My highlights on DVD 1 (the concert) are Run Lisette (flashy Minimoog runs and a fluent Hammond organ solo), Knight Of The North (wonderful interplay by warm female vocals and beautiful paino, from sparkling to dreamy), the epic When We Were Young (very alternating including fine violin-Mellotron waves, a piece with propulsive guitar and lush organ and an instrumental break with swirling Hammond and powerful bass play) and Having Caught A Glimpse (the massive choir and great keyboard work, an amazing combination). On DVD 2 you will find lots of interesting bonus features like parts of early gigs (like Nearfest 2003), the songs Lirazet and Tales Of The Great Wars with photos, rehearsals (with the choir), a trailer and 'behind the scenes'.

I am sure that this pleasant and tasteful DVD will delight many progheads, especially because of the great interplay and soli on keyboard and guitars. RECOMMENDED!

Review by E-Dub
SPECIAL COLLABORATOR Honorary Collaborator
4 stars I just finished watching this and it's even better the second time. Spawned by the creative minds of Babbs and Schendel, and with hints of Yes, Genesis, and Kansas, Glass Hammer blends symphonic prog with soaring harmonies, beautiful melodies, pure musicianship, and electrifying energy.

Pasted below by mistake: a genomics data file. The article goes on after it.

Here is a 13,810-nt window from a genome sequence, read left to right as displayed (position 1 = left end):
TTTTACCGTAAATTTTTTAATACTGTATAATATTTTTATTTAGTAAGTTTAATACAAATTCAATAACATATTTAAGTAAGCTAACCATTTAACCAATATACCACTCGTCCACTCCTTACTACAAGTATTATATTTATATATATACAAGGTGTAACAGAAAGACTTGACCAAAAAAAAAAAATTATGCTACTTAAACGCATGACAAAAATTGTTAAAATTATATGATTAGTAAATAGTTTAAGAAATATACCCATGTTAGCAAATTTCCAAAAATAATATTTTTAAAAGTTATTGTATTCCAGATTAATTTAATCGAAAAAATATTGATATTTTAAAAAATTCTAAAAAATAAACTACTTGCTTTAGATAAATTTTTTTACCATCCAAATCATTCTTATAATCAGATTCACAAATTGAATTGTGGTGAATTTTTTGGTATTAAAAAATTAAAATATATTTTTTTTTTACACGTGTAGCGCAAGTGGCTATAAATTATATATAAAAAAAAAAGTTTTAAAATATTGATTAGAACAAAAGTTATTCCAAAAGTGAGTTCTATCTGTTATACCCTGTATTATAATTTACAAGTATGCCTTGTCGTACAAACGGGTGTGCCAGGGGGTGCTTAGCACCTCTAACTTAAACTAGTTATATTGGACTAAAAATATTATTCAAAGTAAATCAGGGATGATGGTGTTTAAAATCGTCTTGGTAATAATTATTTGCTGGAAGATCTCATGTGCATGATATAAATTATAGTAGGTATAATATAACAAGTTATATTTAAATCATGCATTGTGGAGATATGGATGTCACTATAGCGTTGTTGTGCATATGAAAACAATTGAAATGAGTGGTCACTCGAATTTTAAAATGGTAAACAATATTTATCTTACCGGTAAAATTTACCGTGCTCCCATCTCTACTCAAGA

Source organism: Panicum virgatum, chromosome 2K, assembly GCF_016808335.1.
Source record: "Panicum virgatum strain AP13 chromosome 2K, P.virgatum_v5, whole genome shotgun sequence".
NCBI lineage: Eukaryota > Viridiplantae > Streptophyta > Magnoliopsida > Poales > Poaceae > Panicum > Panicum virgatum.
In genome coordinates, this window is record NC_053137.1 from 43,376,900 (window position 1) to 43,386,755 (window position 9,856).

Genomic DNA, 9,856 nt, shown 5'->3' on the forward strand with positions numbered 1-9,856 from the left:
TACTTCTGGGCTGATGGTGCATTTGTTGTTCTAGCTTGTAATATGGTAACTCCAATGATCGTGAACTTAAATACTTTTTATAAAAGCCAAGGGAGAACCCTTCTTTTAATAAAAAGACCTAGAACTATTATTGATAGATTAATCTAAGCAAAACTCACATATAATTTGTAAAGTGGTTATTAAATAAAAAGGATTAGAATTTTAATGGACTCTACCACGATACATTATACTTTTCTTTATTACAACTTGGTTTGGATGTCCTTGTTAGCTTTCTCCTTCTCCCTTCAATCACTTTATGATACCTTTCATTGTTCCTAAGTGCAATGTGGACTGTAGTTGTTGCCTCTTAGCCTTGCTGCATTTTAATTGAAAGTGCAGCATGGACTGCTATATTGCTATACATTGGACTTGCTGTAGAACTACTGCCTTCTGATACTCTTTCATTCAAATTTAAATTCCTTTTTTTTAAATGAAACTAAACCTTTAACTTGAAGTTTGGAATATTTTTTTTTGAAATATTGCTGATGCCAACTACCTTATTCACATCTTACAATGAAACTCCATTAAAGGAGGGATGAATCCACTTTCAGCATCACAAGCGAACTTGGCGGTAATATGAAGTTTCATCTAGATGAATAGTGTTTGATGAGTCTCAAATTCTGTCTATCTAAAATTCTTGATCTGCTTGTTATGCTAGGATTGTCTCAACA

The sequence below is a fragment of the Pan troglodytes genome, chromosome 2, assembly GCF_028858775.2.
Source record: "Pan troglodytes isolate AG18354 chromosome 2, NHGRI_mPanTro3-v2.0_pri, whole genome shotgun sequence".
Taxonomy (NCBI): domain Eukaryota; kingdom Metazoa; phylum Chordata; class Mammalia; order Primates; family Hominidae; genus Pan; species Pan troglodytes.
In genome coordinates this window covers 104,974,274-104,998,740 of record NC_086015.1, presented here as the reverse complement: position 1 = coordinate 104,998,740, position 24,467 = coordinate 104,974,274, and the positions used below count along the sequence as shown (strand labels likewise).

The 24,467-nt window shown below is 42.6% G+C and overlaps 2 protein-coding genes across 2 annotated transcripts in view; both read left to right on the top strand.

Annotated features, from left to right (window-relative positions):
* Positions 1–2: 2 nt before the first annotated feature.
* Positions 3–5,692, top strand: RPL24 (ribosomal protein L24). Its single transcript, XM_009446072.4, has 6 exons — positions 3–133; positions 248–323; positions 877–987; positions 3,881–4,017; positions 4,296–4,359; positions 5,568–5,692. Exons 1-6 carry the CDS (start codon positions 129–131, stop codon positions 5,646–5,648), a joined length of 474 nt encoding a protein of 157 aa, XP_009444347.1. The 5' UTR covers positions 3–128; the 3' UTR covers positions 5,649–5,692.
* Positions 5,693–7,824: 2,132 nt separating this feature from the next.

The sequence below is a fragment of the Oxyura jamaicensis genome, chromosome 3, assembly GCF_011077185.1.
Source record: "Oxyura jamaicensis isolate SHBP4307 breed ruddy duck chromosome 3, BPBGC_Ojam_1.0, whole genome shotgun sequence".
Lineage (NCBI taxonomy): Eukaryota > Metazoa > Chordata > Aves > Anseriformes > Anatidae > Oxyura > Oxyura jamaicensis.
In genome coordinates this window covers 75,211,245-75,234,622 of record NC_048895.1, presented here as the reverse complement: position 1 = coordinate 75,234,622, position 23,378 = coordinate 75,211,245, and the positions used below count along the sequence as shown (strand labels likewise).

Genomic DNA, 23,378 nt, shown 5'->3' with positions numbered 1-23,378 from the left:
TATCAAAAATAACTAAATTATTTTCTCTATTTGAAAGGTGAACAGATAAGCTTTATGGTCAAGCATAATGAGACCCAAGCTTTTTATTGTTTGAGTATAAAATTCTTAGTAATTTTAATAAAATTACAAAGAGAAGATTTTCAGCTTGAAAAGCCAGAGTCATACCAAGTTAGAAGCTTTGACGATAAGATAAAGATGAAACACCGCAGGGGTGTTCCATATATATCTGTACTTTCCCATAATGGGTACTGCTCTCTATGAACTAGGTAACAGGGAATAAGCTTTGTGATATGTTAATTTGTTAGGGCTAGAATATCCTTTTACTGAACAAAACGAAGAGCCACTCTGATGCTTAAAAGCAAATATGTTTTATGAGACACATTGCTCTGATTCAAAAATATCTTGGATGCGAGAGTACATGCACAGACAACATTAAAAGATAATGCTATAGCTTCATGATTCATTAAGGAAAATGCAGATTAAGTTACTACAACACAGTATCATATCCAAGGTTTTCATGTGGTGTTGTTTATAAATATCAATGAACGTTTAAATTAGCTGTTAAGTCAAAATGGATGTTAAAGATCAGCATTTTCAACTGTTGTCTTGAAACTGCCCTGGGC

Taped live in Nashville, TN, Glass Hammer gives us a true live experience that greatly outdoes Lex Rex Live. Salem Hill's Carl Groves steps in and does a marvelous vocal performance from beginning to end. In addition to Groves, guitarist David Wallimann has taken over lead guitar duties. The guy can flat out fly on the guitar; however, I don't really get a sense of true emotion from him. It feels a bit sterile and all too flashy. I'd much rather hear a guitarist in there who's more sensitive to the guitar (i.e. Steve Rothery, David Gilmour, or Steve Howe). Aside from that and the spotty camera work, Live At The Belmont makes for a truly enjoyable viewing experience. A trio of female vocalists (led by Susie Bogdanowicz.... I love you, Susie!) add such a sweetness and beauty to this music. It's never more evident than on "Run Lisette" and "Farewell To Shadowlands" as the ladies truly shine. Great job. Towards the end, the band is accompanied by the Belmont University choir, who really punch up "Having Caught A Glimpse". It'll make the hairs on the back of your neck stand on end.

My favorite part of this DVD, however, is how the band puts the music FIRST! Very tight and professional, the band just seamlessly brings together brilliant symphonic prog. From Matt Mendians Peart-esque drumming to the harmonies, Glass Hammer have definitely put together a quality experience for their fans. 4.25 - 4.5 Stars.

Review by lor68
4 stars Well you know that my opinion has been never affected by my symphonic music background and as such an interesting live - like this recent one - brought about a certain emotional feeling among all the fans of the band, including me, I 'm happy to review this product after burning it at my DVD player one more time. In fact We have been waiting for this important performance - as it is witnessed by their second most inspiring and best DVD (after "Lex Live") - for a couple of years and right now I can say it's really worth the price.